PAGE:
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Rosie the Riveters treated "like royalty" with Honor Flight to Washington D.C.

Eleven Rosie the Riveters, nine of them from Michigan, took part in an Honor Flight to Washington D.C. An honor usually reserved for World War II veterans was used to celebrate the women who worked in the factories to build the planes and tanks that helped win the war.

Jean Zaranko was a 17-year-old from Taylor when she signed up to work at Willow Run Airportin 1941. You had to be 18 to work in the factory. But Zaranko altered her birth certificate and lied about her age and ended up building B-24 bombers.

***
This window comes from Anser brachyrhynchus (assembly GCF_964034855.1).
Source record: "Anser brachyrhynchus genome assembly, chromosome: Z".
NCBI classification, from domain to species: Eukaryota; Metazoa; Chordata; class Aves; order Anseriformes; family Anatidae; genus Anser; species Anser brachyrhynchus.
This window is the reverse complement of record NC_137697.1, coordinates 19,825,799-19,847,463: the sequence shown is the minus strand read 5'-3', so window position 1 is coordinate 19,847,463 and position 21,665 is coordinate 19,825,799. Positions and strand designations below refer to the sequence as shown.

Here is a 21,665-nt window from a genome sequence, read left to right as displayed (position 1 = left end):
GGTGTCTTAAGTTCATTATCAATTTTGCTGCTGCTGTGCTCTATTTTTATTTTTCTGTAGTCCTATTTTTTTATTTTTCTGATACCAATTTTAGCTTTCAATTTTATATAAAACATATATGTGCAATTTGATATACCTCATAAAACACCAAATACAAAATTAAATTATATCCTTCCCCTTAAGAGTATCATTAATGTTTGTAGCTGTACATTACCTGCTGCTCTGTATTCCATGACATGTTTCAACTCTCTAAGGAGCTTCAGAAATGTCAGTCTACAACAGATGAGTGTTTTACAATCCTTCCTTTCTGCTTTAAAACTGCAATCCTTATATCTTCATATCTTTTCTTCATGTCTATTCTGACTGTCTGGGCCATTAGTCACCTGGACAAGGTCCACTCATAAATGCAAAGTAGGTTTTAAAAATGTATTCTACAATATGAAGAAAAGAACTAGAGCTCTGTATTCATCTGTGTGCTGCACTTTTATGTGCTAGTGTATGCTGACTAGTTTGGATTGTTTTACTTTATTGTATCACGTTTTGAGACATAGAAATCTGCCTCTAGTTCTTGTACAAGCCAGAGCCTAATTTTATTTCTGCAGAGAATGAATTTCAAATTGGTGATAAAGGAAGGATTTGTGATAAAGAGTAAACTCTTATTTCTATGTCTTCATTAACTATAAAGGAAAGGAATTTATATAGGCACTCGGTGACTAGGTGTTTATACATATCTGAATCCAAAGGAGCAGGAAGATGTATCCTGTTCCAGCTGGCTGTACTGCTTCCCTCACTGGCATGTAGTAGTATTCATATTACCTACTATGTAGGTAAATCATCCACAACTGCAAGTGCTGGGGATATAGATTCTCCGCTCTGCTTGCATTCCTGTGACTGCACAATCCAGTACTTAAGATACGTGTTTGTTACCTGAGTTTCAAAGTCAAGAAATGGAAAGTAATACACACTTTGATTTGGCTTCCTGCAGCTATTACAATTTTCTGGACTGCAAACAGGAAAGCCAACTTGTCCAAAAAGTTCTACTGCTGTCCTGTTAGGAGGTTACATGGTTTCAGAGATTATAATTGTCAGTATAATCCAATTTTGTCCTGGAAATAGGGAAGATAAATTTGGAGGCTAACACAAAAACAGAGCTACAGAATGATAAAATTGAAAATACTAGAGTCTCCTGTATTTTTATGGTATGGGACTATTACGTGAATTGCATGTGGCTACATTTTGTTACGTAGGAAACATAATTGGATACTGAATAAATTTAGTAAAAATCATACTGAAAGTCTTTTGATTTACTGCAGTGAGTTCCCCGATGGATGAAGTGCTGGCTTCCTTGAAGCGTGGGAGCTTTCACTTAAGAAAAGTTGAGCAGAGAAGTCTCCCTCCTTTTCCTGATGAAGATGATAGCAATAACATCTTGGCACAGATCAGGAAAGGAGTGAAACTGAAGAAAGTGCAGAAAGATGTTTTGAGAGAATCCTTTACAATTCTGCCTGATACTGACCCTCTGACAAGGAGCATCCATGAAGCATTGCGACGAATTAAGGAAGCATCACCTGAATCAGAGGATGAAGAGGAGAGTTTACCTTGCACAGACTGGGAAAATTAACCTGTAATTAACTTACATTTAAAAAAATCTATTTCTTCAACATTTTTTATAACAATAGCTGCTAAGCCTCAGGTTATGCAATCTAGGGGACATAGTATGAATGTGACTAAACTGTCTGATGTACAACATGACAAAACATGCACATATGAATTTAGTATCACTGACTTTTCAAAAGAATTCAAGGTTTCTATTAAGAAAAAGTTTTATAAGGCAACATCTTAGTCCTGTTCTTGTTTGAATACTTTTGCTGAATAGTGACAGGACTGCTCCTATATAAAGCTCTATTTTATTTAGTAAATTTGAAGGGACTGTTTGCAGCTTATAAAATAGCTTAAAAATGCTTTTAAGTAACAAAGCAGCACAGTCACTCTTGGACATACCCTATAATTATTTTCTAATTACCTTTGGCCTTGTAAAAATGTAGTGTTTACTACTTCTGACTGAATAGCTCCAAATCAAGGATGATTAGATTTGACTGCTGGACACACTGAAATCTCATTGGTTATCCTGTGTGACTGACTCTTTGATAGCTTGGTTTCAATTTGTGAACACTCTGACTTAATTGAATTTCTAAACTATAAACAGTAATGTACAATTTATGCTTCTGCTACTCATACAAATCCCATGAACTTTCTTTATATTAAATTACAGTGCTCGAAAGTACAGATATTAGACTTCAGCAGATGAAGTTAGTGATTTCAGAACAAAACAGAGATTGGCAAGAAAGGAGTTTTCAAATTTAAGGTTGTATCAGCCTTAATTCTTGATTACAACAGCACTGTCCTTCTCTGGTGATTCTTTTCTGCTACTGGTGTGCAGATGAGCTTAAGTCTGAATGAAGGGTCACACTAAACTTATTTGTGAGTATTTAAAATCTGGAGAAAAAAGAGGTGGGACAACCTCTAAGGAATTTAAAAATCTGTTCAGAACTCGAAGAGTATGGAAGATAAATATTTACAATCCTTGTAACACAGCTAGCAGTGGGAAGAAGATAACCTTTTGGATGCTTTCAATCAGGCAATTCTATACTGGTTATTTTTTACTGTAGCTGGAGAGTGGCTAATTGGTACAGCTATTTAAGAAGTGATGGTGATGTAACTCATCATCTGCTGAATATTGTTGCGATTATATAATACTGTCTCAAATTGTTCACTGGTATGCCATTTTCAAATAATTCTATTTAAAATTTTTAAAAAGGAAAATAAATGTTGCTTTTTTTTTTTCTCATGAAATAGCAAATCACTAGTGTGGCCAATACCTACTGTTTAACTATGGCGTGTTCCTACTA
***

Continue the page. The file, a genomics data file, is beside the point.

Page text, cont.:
With the cherry blossoms in full bloom, the Rosies got a tour of all the sites in D.C. and took part in a luncheon hosted byRep. Debbie Dingell. It was Jean’s first trip to the nation’s capital, and she appreciated being treated “like royalty”. But she said one of the highlights for her was the World War II memorial.

“Just going there and seeing how our boys gave their lives for us. That was touching, at the wall. That was the most interesting for me.”

Jean turns 97 in June and is quick to point out how independent she is.

She’s proud of the bombers she built but is even more proud of the family she built. With her four sons, she has 18 grandchildren, 21 great-grandchildren and two great-great-grandchildren.

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Josh Hakala is the general assignment reporter for the WEMU news department.
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